Milton Friedman is arguably the most influential economists of the past fifty years. As with most other economists his work was not fully appreciated in its time but slowly grew in popularity as the evidence presented itself in the market. Luckily he lived long enough to see how his economic ideas proved themselves truer and truer with every year in the world economy. The journal article The Age of Milton Friedman by Andrei Shleifer provides various economic graphs that correlate with an increase in quality of life around the world. As of yet the free market is the most reliable economic system. Its popularity among the hoi polloi is not the highest but amongst economists it is widely held as superior. The proof is in the pudding, as the article by Andrei Shlfeifer demonstrates. At the crux of it all is Milton Friedman. His name is associated with free markets and his legacy will thrive so long as free markets maintain their momentum in increasing quality of life.
The undeniable superiority of free markets begs the question. Why haven’t all countries switched to a free economy? This is a loaded question and cannot be answered in a short essay even by the most determined entry level economic students. But I will try. In short countries will not switch over to a free economy because of political will and uncertainty.
Political will is critical for any national change. The masses and the politicians must be aligned in order for any major change to occur. There is very little political will to change our current economy into a free economy. For although the United States is a front runner for free enterprise our economy is still heavily modified. Perhaps the shrewder politicians have read Bastiat and know that if a free economy is ever instated they will lose their purpose soon after. I like to think of it as going backwards on the road to serfdom. Politicians aside the people are also not in favor of free markets, and as Milton Friedman put it, they have no need to be. A housewife has no need to learn how markets function because she will not use this information. The public is largely ignorant of economics. It is no surprise that they want to maintain social security public, price ceilings on milk, and other economic policies. On face value, many economic policies seem to be noble. That is they seek to allocate funds in to the right hands to help society. But of course the hidden costs go unnoticed and tend to leave the economy in worse shape then it would have been otherwise.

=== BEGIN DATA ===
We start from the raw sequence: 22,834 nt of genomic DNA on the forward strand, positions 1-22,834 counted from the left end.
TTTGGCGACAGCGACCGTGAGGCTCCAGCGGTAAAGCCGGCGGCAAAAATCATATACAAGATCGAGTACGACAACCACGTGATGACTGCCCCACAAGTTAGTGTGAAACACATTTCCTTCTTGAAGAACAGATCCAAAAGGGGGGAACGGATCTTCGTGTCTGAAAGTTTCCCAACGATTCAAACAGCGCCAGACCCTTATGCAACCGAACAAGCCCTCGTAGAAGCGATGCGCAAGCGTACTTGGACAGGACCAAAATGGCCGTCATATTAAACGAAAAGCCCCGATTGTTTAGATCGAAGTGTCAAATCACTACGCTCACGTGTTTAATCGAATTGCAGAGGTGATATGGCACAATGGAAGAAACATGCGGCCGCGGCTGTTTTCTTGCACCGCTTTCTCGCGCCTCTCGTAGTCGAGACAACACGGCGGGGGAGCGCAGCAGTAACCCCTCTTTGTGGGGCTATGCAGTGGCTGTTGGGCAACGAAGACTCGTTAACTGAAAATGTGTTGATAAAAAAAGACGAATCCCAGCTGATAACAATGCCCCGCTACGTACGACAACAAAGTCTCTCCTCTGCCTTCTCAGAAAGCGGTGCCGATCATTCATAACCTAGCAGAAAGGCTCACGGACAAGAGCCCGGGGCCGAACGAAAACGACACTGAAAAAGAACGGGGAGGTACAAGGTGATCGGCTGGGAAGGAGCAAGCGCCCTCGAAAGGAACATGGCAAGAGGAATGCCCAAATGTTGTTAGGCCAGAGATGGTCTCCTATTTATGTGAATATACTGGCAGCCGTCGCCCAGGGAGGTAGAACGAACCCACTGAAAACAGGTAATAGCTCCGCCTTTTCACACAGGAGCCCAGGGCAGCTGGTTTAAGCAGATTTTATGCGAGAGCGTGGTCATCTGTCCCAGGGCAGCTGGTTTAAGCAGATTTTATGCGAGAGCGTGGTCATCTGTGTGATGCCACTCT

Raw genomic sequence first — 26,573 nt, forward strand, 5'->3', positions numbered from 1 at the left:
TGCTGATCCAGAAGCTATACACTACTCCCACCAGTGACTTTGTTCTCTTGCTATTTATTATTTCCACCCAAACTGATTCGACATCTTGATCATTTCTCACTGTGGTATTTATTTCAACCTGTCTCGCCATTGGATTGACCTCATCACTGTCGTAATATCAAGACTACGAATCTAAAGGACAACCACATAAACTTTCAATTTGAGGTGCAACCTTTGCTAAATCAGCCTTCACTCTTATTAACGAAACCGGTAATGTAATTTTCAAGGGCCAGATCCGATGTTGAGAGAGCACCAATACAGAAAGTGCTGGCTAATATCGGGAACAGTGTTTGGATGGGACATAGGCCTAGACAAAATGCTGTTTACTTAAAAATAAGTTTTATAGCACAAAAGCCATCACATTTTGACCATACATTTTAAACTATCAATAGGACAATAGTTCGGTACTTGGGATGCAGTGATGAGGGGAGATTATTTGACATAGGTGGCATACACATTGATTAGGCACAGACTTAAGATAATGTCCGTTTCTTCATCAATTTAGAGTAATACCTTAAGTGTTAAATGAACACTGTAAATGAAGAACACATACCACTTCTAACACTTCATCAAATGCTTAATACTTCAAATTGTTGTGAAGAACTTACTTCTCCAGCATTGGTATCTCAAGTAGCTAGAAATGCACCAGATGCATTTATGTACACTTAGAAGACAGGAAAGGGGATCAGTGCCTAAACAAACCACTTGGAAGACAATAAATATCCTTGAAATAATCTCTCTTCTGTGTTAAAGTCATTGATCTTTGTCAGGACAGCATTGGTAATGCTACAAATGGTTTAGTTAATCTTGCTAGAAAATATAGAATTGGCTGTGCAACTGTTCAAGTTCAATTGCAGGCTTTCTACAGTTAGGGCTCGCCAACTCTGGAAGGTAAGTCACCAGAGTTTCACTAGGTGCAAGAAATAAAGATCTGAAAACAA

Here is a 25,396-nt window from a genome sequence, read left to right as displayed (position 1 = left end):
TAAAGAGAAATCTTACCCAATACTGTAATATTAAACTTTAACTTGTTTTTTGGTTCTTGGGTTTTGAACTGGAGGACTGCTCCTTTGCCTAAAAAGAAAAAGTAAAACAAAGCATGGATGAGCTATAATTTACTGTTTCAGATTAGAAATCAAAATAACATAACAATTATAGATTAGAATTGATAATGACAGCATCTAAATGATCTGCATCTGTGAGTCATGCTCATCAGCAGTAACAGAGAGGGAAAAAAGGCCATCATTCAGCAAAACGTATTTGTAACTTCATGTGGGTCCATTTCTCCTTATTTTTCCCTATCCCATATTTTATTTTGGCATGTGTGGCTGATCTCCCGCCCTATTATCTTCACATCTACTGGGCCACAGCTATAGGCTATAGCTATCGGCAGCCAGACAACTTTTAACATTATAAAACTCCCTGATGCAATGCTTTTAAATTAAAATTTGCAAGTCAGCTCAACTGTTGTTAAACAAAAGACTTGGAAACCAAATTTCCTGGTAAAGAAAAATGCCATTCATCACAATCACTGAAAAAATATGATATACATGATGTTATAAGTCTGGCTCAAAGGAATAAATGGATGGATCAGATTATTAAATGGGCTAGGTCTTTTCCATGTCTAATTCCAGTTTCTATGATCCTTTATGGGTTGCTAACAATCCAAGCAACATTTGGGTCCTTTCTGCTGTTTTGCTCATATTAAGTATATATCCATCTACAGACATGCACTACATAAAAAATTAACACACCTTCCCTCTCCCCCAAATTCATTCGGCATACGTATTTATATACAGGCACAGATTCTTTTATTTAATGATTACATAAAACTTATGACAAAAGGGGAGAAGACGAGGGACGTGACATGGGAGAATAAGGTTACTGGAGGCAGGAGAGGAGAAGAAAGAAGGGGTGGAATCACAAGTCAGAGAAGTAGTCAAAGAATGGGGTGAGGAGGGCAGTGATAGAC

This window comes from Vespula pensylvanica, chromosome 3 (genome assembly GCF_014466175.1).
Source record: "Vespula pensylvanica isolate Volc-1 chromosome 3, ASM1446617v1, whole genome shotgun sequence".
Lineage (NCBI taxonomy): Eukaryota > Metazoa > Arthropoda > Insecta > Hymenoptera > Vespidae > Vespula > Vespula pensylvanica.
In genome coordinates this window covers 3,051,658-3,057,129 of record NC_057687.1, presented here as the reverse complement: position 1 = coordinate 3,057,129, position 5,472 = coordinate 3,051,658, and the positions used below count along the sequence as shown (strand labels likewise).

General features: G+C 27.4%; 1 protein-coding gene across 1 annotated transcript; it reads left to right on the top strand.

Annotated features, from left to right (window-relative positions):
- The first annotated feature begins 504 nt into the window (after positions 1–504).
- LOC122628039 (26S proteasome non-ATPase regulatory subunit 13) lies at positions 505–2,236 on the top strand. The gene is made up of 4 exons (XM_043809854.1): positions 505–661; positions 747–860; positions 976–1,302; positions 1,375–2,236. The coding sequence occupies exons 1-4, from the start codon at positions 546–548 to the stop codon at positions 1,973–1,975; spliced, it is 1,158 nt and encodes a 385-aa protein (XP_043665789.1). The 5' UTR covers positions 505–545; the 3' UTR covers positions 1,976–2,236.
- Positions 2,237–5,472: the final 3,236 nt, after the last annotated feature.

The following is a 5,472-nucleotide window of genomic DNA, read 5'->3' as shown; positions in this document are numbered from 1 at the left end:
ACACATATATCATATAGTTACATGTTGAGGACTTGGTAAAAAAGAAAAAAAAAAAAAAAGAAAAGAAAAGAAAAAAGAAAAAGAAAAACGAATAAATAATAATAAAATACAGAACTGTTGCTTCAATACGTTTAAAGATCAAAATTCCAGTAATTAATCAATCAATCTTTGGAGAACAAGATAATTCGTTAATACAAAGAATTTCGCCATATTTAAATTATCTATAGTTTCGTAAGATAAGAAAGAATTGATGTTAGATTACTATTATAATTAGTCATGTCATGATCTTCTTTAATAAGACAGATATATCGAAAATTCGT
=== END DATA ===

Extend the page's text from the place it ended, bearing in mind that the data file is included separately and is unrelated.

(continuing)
Politics aside there is a certain unknown factor to a free market. It is difficult to grasp the concept that the market will sort itself out into equilibrium. Leaving the market to run itself may leave a sense of helplessness. Our current model allows us to alleviate pressure of the economy. The Federal Reserve can lower interest rates or buy bonds in order to help an ailing economy. Relieving all control can be considered to be too much of a risk. However all these problems that need regulating are caused by market interference in the first place.
I do not think a free market is possible with the current political mood and ignorance of politics in general. Even if these things were both in place, it is still hard to imagine a major over haul of economic policy. Potentially there could be a long series of adjustments to the market that lead to a free economy over a span of several generations. Or the current model may fail leading to revolt and a switch to a free market. But the most likely outcome is that our economy will continue to exist in a quasi-free state.